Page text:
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What’s so authentic about Bernie Sanders?

Senator Bernie Sanders.AP/file 2015

The commentariat is all atwitter about Vermont Senator Bernie Sanders, self-described “democratic socialist,” running for president. The flyaway hair; the Nooh Yawk accent; the blunt talk; he’s so “authentic.”

But I've always managed to keep my enthusiasm for Sanders under control. It's all very well to prattle about the wonders of socialism, to praise Scandinavia's state-funded child care, and to yammer — yet again — about breaking up the banks in the most capitalist nation on earth. But that's not authenticity. That's just bushwa.

Before becoming a representative and a senator, Sanders was the popular mayor of Burlington, Vt., for eight years. So what did he socialize? What privately held entity did he transform to public ownership? Isn't that the definition of socialism? I put this question to his spokesman, Michael Briggs, who provided a list of accomplishments: affordable housing, a child-care center, a Little League program.


The late Boston Mayor Tom Menino could have made those same claims, and he didn't run around pretending to be a socialist.

As for breaking up the banks (Sanders filed some dead-on-arrival legislation to this effect last week), the Democratic Party had its shot six years ago and blew it. Barack Obama surged into the White House on the heels of a devastating recession, with a clear mandate for economic change. Instead, his appointees played patty-cake with the banks, as if they were drawing paychecks from George W. Bush. If Democrats really cared about breaking up banks, Elizabeth Warren might be running for president.

To me, Sanders is just another political Pander-Bear. (Thank you, late Senator Paul Tsongas, for that wonderful addition to the political lexicon.) Sanders rails against wasteful military spending, yet has championed the basing of the crazily overpriced F-35 joint strike fighter in Burlington. "From whom might these F-35s protect Vermont?" Thomas Naylor asked in Counterpunch magazine. "Possibly Canada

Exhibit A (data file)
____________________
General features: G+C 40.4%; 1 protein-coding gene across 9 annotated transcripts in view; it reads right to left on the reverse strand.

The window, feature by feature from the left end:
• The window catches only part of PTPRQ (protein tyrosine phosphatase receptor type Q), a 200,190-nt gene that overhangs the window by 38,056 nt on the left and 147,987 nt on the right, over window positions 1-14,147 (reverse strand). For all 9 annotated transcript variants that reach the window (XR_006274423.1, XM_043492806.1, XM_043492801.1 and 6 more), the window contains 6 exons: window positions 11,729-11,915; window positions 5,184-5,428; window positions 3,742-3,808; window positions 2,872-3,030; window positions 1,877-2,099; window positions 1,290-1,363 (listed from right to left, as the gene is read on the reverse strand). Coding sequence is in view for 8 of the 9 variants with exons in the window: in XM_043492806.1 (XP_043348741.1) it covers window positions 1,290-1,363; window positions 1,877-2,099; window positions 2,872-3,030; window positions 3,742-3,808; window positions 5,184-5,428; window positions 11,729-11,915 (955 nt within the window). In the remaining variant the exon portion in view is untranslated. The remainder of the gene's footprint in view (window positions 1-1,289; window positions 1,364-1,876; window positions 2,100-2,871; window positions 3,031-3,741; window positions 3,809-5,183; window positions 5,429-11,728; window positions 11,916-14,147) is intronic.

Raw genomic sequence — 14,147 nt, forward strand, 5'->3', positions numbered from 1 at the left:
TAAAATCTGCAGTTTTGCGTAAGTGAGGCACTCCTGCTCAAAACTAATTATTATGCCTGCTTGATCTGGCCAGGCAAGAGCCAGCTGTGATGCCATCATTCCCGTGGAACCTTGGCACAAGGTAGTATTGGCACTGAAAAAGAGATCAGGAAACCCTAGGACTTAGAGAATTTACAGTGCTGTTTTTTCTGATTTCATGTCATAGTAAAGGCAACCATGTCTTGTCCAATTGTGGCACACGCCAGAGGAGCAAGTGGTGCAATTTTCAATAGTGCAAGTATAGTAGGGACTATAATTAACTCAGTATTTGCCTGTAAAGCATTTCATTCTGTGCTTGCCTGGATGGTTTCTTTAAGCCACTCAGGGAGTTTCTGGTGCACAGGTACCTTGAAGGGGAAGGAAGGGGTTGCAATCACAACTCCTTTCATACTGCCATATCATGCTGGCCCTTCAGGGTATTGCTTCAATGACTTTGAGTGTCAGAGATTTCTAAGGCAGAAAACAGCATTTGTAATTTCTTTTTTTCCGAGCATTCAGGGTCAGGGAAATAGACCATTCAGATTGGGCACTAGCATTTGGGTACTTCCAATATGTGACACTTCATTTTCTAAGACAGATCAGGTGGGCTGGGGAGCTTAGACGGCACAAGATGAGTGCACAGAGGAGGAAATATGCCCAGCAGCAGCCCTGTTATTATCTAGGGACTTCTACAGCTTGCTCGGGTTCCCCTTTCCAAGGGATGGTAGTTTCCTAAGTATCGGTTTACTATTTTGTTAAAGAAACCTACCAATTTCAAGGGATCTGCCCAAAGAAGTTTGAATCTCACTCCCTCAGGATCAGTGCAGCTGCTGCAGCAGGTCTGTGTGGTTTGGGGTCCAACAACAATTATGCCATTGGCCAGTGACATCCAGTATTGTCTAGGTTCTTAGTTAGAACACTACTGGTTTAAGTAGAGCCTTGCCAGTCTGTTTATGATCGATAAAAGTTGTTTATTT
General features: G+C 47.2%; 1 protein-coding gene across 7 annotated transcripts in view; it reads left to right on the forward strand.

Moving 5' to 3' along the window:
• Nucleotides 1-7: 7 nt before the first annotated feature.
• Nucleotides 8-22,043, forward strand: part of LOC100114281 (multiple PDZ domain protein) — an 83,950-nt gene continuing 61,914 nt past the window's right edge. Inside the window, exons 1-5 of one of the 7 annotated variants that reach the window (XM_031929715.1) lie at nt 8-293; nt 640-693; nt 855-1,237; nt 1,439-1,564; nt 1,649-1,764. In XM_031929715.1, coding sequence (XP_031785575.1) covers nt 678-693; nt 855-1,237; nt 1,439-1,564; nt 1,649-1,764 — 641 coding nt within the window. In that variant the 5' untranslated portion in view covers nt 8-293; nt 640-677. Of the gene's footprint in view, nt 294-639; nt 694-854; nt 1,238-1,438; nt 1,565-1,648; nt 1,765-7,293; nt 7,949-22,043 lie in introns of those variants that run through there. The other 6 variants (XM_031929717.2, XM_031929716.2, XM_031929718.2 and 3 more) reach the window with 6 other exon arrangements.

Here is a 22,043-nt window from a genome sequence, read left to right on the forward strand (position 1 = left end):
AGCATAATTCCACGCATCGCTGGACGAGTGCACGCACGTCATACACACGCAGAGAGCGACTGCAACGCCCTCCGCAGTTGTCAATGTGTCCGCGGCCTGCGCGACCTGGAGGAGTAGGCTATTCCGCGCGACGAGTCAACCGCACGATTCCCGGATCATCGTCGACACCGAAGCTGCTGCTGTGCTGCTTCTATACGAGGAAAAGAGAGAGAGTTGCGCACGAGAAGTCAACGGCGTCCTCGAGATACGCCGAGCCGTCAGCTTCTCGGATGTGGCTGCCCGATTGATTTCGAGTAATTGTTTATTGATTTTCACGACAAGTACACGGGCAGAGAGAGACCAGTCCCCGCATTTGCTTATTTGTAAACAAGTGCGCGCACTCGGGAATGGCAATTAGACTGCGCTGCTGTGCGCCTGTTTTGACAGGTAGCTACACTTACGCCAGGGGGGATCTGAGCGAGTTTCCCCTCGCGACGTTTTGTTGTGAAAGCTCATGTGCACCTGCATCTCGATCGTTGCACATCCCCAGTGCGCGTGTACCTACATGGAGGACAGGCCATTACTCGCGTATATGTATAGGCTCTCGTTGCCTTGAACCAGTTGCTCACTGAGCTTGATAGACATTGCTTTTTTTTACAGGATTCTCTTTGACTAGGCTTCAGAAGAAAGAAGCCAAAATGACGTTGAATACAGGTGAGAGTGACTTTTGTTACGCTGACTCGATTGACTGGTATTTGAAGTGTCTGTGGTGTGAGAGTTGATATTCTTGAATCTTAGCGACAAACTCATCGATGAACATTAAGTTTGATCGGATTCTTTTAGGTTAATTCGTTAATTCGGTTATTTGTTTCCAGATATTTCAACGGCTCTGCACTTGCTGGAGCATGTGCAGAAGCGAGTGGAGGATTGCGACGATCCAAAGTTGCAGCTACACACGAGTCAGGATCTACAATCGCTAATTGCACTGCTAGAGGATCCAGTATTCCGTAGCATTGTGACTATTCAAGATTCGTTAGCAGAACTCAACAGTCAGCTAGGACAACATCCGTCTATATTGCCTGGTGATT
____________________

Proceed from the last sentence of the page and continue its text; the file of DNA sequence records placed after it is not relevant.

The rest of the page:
. . . or the Commonwealth of Massachusetts?"

"Hundreds of jobs" were at stake, spokesman Briggs pointed out. Of course Sanders supported the base.


Earlier this month, Slate magazine writer Mark Joseph Stern documented some of Sanders' more noxious pro-gun posturing. In 1993, then-Representative Sanders voted against the Brady Act, a relatively mild gun control measure. Sanders twice supported what Stern calls "vile legislation," the Protection of Lawful Commerce in Arms Act, which shields gun manufacturers from the kinds of lawsuits inevitably filed after mass killings such as those in Aurora, Colo., and Newtown, Conn.

Sanders' spokesman had no comment on the Slate article, other than to point out that the NRA isn't exactly pouring money into Sanders' campaigns. Because he has supported some gun control measures, such as expanding federal background checks, the NRA has awarded Sanders consistently low marks — D-, C-, D+ and a straight F in 2002 — every time he has run for national office.

I get it. Bernie supports the absurd F-35 base and throws the gun owners some bones because he is representing his constituents, who like having jobs and enjoy playing with their guns. He is authentic in that respect — he is an authentic American politician.

And I get that for some Democratic primary voters, casting a ballot for a purported socialist feels exotic, like sneaking into a Brazilian slasher film at the Coolidge Corner Theatre. But don't worry; this socialist won't confiscate your second home on the Cape and turn it into a proletarian sanatorium. His bark is far worse than his bite.

Alex Beam's column appears regularly in the Globe. He can be reached at alexbeam@hotmail.com.



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